The first thing I have to say about the book, is to ask myself why I chose to relive the 2016 election over again. The first time was bad enough, but reading about it again a mere 7 months afterwards? I question my own sanity!The biggest hole in this tale is why. Doug Wead was going to tell me the "inside story" about Donald Trump's winning strategy. Yes, I know Hillary Clinton and Donald Trump were both extremely flawed candidates. I was hoping the author would explain how it came to be. Dumb luck is all that I came to conclude.The book is well-written and well-researched. It was jarring in a few places where he inserted himself in third person. These places could have been left out. It seems self-serving to say that most pundits believed Hillary would win the election, except for the author of this book. He alone predicted Trump's victory, or so he would have you believe. Being prone to believe conspiracies to a certain degree, I hoped he would dig up some information on the alleged meeting between Bill Clinton and Donald Trump a few months prior to him announcing he was running for president. I also hoped he would dig into Trump's past political forays. He did talk about his childhood and relationship with his father, but not a peep about the 2000 election when the germaphobe Trump ran as a Reform Party candidate, and dropped out to avoid shaking hands. In addition to him being a member of the Reform Party, a past Democrat, and a financial supporter of the Clinton Foundation, it might have helped this reader (third person identifier) understand why he ran as a Republican.Some other reviewers of this book feel the book is slanted pro-Trump. I honestly don't think it is, but the author clearly supported Trump above Hillary, and missed some opportunities to reveal the plethora of conspiracy theories that abounded throughout the months leading up to the 2016 election.

  • Vincent Ferrari
    2018-12-01 07:49

    So, like any good review should, let's cover the good and the bad.First the goodHearing the 2016 election chronologically and the improbability of Trump winning is stunning when it's told as a narrative. It just, by any measurement, shouldn't have happened. With that said, though, Hillary helped herself with a heaping pile of bad decisions and Donna Brazile could probably be mostly cited as the reason Hillary didn't win.The history of Trump was interesting and it got me thinking no one really did a good "post election puff piece" on him. His background, his family story, etc. Everything written about Trump pre and post election was a hit piece, so it was nice to see his story being told, even if it was a bit glowing, which brings me to the major two negative points of the book...The bad...Wow, this guy loves Trump. I mean really does love Trump. The pictures painted of the two candidates couldn't be more divergent.In fairness, the chronicling of Hillary's history was good, but also too much of the book. The recounting of the numerous Clinton scandals over the decades plus the breaking up of "well-known" narratives was very informative, but I wasn't happy with how much time was spent covering things that happened in 1995. Not at all.I would've liked to see more inside information on 2016 and less on 1996 for sure, even though the context of what a Clinton presidency would've meant is important.OverallA very good book that did hit home on some points I was unaware of, but one Hillary lovers will probably pan without any thought just because of the overall slant. Read it with a grain of salt and you'll be fine.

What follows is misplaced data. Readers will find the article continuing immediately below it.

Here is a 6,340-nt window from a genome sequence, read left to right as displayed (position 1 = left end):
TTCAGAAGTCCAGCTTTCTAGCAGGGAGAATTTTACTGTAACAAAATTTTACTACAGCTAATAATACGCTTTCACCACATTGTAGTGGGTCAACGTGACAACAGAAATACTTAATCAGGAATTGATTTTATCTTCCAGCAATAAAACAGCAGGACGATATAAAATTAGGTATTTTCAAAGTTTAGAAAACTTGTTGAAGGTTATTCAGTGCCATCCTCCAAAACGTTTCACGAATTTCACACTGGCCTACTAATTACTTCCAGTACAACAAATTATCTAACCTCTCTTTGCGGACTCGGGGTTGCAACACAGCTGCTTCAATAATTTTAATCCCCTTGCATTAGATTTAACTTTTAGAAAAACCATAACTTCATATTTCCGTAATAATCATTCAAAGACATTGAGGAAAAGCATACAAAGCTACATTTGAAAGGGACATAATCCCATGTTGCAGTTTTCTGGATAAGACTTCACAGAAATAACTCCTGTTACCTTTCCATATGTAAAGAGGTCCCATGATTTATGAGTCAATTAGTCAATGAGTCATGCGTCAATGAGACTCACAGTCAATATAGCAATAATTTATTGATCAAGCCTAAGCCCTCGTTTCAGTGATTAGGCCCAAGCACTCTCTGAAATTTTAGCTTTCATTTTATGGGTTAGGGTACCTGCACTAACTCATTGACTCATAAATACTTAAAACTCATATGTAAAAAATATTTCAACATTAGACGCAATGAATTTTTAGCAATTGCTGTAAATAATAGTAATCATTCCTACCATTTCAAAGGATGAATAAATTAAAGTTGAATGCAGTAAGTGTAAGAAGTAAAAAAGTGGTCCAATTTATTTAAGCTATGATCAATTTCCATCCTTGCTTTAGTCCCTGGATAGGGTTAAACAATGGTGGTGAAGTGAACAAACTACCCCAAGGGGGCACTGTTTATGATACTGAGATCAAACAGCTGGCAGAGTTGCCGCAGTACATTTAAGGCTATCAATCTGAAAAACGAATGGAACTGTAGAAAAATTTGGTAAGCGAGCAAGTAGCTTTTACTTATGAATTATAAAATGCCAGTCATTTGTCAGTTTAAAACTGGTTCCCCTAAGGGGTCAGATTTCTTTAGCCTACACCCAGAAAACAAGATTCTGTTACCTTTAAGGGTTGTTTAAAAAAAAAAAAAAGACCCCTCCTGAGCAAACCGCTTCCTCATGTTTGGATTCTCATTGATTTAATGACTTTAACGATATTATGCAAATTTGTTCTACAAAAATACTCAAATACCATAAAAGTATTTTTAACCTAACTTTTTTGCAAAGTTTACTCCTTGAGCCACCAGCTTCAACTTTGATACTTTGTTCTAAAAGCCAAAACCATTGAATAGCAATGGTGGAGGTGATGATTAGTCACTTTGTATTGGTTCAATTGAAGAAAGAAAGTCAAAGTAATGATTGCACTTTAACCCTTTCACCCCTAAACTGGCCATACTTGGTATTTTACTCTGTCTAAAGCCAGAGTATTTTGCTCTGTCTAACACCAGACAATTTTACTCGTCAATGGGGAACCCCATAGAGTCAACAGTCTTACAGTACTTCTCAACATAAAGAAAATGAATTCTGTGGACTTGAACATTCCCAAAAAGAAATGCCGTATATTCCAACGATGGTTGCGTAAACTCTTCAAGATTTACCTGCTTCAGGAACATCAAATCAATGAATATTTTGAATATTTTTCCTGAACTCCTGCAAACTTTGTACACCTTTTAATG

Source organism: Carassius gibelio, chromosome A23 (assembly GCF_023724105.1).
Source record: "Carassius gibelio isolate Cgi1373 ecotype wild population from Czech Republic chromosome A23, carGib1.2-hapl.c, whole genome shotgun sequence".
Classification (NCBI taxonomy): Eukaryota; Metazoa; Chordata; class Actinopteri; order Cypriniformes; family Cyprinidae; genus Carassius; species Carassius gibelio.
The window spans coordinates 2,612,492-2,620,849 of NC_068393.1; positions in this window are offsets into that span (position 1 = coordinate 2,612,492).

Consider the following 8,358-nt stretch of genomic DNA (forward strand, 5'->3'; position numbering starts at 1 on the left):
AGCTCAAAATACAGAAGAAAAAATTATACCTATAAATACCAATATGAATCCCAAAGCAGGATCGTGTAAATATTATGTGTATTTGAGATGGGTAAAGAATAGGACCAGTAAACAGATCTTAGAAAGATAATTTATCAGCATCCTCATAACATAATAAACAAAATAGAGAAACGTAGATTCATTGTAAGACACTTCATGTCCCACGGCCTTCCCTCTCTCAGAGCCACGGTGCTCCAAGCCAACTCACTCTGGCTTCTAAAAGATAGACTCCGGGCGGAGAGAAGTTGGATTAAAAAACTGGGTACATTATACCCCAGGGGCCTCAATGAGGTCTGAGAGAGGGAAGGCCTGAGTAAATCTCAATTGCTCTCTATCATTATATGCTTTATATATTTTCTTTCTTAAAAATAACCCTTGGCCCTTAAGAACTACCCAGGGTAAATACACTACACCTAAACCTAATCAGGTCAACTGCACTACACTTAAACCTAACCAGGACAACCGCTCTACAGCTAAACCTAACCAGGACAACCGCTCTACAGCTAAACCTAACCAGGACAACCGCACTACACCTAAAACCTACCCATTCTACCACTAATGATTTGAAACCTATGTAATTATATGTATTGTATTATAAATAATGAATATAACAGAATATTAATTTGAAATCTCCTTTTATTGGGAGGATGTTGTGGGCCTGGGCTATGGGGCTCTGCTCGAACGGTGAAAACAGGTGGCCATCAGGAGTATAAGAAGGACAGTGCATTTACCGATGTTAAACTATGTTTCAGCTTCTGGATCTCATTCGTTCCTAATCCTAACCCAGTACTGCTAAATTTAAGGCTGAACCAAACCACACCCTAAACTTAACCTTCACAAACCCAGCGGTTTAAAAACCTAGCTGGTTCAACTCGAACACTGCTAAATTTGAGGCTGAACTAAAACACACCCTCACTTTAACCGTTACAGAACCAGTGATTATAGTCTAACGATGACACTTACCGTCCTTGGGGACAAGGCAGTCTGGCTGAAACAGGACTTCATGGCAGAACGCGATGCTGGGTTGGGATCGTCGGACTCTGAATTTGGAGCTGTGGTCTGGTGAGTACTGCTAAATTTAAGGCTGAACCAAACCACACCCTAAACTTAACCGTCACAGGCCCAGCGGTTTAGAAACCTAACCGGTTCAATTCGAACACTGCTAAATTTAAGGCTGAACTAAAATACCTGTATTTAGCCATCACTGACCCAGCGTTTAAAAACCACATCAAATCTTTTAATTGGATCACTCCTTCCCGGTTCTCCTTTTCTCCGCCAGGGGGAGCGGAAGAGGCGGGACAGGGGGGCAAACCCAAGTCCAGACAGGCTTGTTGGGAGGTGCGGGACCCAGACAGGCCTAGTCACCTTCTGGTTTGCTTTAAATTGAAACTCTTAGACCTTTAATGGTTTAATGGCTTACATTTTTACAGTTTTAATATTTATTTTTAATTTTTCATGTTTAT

• BertHopkins
    2018-12-06 07:48

    A good review of the many, many scandals of both Hillary and Bill Clinton. At age 71 I had forgotten the myriad scandals of the Clintons in the 70's. For example she traded cattle futures where: "Her initial $1,000 investment had generated nearly $100,000 when she stopped trading after ten months." Incidentally : "One analysis performed by Auburn University and published in the Journal of Economics and Finance claimed to find that the odds of a return that large during the period in question were about one in 31 trillion."Her defense of a rapist of a 12 year old girl is especially disturbing after a recording emerged where she laughed about getting her client off. Then we had the 80's, the 90's with the Clinton presidency (many, many scandals), 00's with her time in the Senate and the 10's with her her stint as Secretary of State. All leading up to her monumental loss to President Trump. Let me be very clear. I am convinced that Hillary committed the crimes of espionage and treason against my country to advance own private agenda. She must be brought to justice but only time will tell if she is prosecuted.

  • Shan Bentz
    2018-12-12 09:46

    My hope was that this would be the 'other half' (i.e., the Trump perspective) of the story that Jonathan Allen's "Shattered" tells about the 2016 election. This book did not deliver. "Game of Thorns" does well in reminding the reader of the longstanding blood feud between the Clintons and the FBI, but a shorthand reminder -rather than a scandal-by-scandal recounting- would have sufficed in this regard. It's helpful to remember these insofar as they lend some narrative glue to the Comey chicanery of 2016, but all of it could (*should*) have been expressed in a well-wrought paragraph or two. Whereas Allen's "Shattered" is indeed a sympathetic look at Hillary's campaign, its sympathy is nuanced; Wead's look at Trump lacks any such nuance, and at its lowest points is sophomorically hagiographic.

  • Peter Ackerman
    2018-11-15 12:32

    The definitive book on the election of Donald Trump to the presidency of the United States still has yet to be written. This presentation gets close to what this reader wants to know, but does not deliver a balanced view. Though it does delve more into what Trump delivered and to whom, it does not touch nearly on all of the slip ups by the Clinton campaign.Though I enjoyed the book, it did not reveal much that is not already known through previous reporting or delve deeper into the same.